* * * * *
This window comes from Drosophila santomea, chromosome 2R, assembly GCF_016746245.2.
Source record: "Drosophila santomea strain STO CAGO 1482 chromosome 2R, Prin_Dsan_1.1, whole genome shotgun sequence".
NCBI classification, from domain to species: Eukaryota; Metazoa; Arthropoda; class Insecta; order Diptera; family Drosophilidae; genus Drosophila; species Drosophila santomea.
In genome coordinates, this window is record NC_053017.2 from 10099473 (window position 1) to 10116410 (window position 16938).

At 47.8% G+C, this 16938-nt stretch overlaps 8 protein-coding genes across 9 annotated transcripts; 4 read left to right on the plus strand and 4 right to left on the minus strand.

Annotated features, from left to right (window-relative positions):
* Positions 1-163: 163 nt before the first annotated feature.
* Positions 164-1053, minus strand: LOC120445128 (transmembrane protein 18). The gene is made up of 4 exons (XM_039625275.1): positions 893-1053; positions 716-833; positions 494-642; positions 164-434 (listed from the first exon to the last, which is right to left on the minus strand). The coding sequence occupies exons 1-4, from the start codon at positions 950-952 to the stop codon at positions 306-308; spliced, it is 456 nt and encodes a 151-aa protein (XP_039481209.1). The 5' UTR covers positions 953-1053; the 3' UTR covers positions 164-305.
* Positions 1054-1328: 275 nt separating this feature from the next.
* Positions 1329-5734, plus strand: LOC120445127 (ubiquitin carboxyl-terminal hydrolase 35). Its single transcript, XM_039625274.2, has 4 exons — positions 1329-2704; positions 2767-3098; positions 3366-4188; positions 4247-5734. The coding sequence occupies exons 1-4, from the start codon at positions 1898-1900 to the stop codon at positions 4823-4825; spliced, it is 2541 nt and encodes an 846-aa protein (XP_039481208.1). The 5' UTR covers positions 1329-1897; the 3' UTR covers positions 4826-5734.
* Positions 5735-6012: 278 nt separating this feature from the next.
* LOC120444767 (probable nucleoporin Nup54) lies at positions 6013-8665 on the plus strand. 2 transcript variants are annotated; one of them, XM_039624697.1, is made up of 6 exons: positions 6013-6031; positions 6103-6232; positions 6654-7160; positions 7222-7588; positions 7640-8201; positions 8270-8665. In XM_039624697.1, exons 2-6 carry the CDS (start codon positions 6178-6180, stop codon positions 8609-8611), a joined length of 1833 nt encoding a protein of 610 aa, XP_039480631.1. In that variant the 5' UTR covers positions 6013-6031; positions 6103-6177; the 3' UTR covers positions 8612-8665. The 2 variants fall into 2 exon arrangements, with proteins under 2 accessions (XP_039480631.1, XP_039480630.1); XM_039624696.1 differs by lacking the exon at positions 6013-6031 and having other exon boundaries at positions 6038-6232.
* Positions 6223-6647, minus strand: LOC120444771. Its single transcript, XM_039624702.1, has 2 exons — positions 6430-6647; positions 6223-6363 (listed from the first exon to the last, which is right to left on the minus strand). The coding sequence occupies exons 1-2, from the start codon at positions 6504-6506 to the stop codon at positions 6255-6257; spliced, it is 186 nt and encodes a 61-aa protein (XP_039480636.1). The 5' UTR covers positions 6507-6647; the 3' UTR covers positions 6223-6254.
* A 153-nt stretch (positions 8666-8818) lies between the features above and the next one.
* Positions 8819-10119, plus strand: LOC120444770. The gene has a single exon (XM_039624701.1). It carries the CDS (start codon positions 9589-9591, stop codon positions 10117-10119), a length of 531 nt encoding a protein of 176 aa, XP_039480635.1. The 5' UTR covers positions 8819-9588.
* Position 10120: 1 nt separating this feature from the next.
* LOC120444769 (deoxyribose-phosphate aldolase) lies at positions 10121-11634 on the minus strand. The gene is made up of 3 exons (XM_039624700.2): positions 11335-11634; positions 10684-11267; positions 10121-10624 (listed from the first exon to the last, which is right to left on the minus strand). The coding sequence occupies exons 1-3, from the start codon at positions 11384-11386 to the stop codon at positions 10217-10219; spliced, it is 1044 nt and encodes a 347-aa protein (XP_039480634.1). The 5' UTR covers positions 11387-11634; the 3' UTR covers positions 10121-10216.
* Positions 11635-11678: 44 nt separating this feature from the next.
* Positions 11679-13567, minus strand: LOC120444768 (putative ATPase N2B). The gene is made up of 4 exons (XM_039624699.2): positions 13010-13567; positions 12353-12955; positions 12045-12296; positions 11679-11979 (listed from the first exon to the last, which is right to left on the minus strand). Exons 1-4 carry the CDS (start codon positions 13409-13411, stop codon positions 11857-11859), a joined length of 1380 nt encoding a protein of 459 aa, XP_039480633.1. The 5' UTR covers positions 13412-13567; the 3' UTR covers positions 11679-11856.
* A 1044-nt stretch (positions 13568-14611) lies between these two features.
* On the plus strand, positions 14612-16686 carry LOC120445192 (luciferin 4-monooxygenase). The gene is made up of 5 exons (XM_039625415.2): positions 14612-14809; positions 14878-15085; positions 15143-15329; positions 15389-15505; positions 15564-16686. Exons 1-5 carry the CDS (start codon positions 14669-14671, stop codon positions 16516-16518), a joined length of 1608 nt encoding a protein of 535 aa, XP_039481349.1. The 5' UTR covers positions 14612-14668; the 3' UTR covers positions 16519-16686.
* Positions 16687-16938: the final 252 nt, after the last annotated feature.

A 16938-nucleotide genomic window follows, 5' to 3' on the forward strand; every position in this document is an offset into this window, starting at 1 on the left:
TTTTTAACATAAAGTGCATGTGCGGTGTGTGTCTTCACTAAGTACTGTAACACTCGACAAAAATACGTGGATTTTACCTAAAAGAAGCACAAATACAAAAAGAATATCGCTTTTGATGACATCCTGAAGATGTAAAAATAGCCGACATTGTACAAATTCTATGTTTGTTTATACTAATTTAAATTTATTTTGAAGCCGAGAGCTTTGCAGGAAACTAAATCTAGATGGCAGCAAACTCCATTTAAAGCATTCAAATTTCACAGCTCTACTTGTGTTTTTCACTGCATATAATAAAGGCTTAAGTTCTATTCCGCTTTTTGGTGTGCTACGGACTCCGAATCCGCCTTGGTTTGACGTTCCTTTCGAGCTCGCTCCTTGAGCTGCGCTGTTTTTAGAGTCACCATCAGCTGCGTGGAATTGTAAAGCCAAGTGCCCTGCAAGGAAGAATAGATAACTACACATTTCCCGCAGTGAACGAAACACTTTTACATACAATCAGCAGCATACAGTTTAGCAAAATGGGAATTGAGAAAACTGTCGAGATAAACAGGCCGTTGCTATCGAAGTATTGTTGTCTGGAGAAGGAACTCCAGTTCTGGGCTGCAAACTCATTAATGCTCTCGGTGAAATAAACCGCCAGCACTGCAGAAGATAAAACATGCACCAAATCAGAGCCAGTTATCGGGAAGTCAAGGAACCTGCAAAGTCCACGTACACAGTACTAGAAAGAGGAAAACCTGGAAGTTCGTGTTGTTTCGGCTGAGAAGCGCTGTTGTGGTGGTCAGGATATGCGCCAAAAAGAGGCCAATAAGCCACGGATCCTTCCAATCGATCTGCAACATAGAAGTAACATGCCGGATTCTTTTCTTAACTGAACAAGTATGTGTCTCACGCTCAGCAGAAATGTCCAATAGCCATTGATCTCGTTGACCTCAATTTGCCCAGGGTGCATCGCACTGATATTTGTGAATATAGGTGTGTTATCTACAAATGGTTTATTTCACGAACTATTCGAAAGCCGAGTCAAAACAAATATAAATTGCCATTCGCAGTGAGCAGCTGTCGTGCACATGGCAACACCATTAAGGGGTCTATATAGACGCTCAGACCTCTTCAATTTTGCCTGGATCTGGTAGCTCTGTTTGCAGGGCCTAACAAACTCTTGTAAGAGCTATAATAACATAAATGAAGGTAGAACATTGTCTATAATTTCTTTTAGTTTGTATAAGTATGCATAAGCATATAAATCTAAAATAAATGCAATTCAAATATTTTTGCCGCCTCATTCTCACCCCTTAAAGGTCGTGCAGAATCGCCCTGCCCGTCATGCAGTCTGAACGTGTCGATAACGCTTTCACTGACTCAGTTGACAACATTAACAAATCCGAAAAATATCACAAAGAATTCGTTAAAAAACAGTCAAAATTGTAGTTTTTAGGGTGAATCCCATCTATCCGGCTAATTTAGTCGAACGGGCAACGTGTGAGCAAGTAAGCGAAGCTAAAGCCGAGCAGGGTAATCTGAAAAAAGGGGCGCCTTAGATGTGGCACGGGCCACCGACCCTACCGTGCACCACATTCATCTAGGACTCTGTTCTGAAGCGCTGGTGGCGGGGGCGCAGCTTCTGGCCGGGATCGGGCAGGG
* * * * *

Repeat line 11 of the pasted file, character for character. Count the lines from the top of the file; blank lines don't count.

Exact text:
* Positions 5735-6012: 278 nt separating this feature from the next.